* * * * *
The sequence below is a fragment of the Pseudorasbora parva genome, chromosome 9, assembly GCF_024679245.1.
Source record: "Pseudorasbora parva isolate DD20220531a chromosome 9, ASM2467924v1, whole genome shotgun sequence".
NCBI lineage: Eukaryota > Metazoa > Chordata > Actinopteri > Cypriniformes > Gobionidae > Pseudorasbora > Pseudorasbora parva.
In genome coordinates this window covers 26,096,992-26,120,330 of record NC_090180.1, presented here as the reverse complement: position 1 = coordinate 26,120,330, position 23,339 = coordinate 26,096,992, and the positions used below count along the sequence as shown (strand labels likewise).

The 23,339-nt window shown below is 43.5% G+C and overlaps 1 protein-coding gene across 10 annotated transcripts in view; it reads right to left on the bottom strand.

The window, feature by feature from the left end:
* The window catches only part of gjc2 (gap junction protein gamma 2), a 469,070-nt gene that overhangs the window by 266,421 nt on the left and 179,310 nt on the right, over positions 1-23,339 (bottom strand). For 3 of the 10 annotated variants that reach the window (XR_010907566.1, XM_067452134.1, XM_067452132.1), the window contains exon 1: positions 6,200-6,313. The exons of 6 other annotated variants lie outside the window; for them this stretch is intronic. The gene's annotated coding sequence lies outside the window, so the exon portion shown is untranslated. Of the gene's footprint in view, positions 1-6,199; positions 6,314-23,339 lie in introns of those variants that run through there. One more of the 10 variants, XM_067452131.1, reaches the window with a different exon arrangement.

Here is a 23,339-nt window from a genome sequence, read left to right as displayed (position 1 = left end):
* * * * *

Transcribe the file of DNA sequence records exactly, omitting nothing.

The sequence below is a fragment of the Pseudorasbora parva genome, chromosome 9, assembly GCF_024679245.1.
Source record: "Pseudorasbora parva isolate DD20220531a chromosome 9, ASM2467924v1, whole genome shotgun sequence".
NCBI lineage: Eukaryota > Metazoa > Chordata > Actinopteri > Cypriniformes > Gobionidae > Pseudorasbora > Pseudorasbora parva.
In genome coordinates this window covers 26,096,992-26,120,330 of record NC_090180.1, presented here as the reverse complement: position 1 = coordinate 26,120,330, position 23,339 = coordinate 26,096,992, and the positions used below count along the sequence as shown (strand labels likewise).

The 23,339-nt window shown below is 43.5% G+C and overlaps 1 protein-coding gene across 10 annotated transcripts in view; it reads right to left on the bottom strand.

The window, feature by feature from the left end:
* The window catches only part of gjc2 (gap junction protein gamma 2), a 469,070-nt gene that overhangs the window by 266,421 nt on the left and 179,310 nt on the right, over positions 1-23,339 (bottom strand). For 3 of the 10 annotated variants that reach the window (XR_010907566.1, XM_067452134.1, XM_067452132.1), the window contains exon 1: positions 6,200-6,313. The exons of 6 other annotated variants lie outside the window; for them this stretch is intronic. The gene's annotated coding sequence lies outside the window, so the exon portion shown is untranslated. Of the gene's footprint in view, positions 1-6,199; positions 6,314-23,339 lie in introns of those variants that run through there. One more of the 10 variants, XM_067452131.1, reaches the window with a different exon arrangement.

Here is a 23,339-nt window from a genome sequence, read left to right as displayed (position 1 = left end):